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Chinese language cinema

In pictures: Happy Together – the Tony Leung-Leslie Cheung romance that put Wong Kar-wai on the world map – turns 20

Hong Kong filmmaker’s 1997 win at Cannes for gay romance was followed by a string of awards, including a best actor prize for Tony Leung and, three years later, another at Cannes for In the Mood for Love

PUBLISHED : Sunday, 14 May, 2017, 10:00am
UPDATED : Wednesday, 03 January, 2018, 12:00pm

By the time Wong Kar-wai’s soulful gay romance Happy Together premiered in competition at the Cannes Film Festival on May 17, 1997, the Shanghai-born, Hong Kong-based writer-director was already a prominent figure in Chinese-language art-house cinema on the back of instant classics such as Days of Being Wild (1990), Chungking Express and Ashes of Time (both 1994).

But the best director prize that Wong won at 1997 Cannes for Happy Together, which marked the filmmaker’s first major honour at a top international film festival, was still a critical step in his path to recognition as one of world cinema’s greatest living auteurs.

Wong returned to the world’s most famous film festival in 2000 with his next film, the sublime romantic drama In the Mood for Love, which won the best actor prize for Tony Leung Chiu-wai. That film would subsequently be ranked in a 2016 poll by the BBC as the second best film of the 21st century.

Wong’s two follow-up efforts, 2046 (2004) and My Blueberry Nights (2007), were both selected to compete for the Palme d’Or. The Cannes festival’s rapport with the director reached its peak in 2006, when it named Wong president of the jury for that year’s festival, making him the first Chinese to be given the honour.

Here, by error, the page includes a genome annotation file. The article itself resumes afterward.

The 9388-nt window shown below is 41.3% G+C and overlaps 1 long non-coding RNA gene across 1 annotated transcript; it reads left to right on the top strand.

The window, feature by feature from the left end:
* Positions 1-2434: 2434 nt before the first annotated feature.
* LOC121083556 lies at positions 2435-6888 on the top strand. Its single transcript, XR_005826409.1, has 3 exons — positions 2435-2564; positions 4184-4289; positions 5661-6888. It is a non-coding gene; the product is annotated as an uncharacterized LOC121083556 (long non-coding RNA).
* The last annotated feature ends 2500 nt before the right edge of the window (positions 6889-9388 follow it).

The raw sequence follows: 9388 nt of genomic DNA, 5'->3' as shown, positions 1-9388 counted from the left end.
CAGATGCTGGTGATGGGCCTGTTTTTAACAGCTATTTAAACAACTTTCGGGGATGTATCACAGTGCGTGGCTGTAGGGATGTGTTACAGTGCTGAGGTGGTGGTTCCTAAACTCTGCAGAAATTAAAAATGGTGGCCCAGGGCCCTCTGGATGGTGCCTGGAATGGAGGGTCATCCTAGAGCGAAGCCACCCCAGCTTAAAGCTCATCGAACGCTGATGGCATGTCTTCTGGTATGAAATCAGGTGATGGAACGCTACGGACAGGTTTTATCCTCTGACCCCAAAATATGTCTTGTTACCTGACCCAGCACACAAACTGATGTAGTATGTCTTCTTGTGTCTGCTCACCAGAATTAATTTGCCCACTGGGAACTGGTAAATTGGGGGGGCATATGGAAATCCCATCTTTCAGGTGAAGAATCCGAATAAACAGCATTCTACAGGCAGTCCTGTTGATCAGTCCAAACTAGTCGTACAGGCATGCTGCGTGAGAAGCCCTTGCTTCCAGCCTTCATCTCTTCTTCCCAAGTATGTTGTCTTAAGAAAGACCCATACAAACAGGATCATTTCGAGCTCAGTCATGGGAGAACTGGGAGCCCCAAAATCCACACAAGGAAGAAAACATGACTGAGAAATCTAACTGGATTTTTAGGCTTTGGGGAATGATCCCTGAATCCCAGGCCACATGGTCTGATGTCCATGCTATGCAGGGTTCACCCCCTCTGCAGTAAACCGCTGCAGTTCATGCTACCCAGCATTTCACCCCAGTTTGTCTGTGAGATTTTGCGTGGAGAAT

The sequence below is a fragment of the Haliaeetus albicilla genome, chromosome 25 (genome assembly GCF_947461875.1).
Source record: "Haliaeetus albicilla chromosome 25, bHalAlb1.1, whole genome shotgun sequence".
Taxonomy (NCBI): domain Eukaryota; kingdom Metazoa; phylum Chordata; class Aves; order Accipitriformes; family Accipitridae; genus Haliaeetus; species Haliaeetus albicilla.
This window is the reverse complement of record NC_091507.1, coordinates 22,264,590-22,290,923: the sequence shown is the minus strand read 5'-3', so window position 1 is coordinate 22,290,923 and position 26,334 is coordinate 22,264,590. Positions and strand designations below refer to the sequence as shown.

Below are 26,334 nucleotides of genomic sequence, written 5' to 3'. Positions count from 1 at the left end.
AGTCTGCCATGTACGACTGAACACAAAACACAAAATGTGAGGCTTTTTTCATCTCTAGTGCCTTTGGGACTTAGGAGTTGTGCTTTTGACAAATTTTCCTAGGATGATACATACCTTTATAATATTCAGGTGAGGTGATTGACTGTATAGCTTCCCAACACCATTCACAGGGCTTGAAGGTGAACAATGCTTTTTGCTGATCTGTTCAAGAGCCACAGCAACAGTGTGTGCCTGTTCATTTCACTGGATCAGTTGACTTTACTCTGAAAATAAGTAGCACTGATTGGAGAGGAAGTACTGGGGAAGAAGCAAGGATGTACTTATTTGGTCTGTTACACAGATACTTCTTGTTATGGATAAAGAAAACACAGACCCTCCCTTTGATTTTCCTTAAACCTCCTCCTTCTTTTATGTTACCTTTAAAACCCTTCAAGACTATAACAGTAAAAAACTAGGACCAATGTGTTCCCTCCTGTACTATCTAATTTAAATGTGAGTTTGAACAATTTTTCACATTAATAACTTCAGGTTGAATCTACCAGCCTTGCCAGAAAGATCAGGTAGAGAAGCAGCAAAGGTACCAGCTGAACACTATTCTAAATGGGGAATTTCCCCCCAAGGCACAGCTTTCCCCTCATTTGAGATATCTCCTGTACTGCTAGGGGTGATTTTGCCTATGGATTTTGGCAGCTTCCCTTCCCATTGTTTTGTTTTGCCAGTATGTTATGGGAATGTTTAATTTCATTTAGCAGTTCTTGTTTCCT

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Released in Hong Kong cinemas on May 30, 1997, just before the handover, Happy Together would add to its Cannes acclaim by going on to win the best cinematography prize for Christopher Doyle at the 1997 Golden Horse Film Festival, as well as the best actor honour for Leung at the 1998 Hong Kong Film Awards.

Loosely inspired by the novel Buenos Aires Affair by Argentinean author Manuel Puig, the visually gorgeous film recounts the gay romance between two Hong Kong men stranded in Argentina – the capricious Ho Po-wing (Leslie Cheung) and the long-suffering Lai Yiu-fai (Tony Leung), whose on-again-off-again relationship proves as theatrical as it is utterly heartbreaking.

Taiwanese actor Chang Chen – then a relative newcomer after only featuring in two Edward Yang films, A Brighter Summer Day (1991) and Mahjong (1996) – plays Lai’s co-worker at a diner in the second half of the film, supplying the quiet company our lovelorn protagonist desperately needs.

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As is often the case of a Wong production, Happy Together is bursting with curious trivia: from the innocuous fact that the lead characters were named after the film’s two assistant cinematographers, to one of the most notorious signs of Wong’s fickle nature as a storyteller – Canto-pop singer Shirley Kwan Suk-yee had a key part in the film, until she was completely cut from Wong’s final edit.

Footage from the four-month production in Argentina was later released in an hour-long documentary, Buenos Aires Zero Degree, which revealed some of the beautiful moments of shooting around the enthralling cocktail of tango bars, salsa music and, of course, the Iguazu Falls.

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Happy Together was to be the last film by Wong that Cheung starred in – they collaborated on Days of Being Wild and Ashes of Time previously – before the screen icon died in 2003. Leung, Chang and Wong would all reunite for the 2013 martial arts epic The Grandmaster – although it’s Chang’s turn to suffer a “Shirley Kwan” this time as his role was unexpectedly reduced to a bare minimum.

Chang should perhaps have heeded the warning in Happy Together: it’s not always wise to “start over” in Wong’s world of perpetual regrets.

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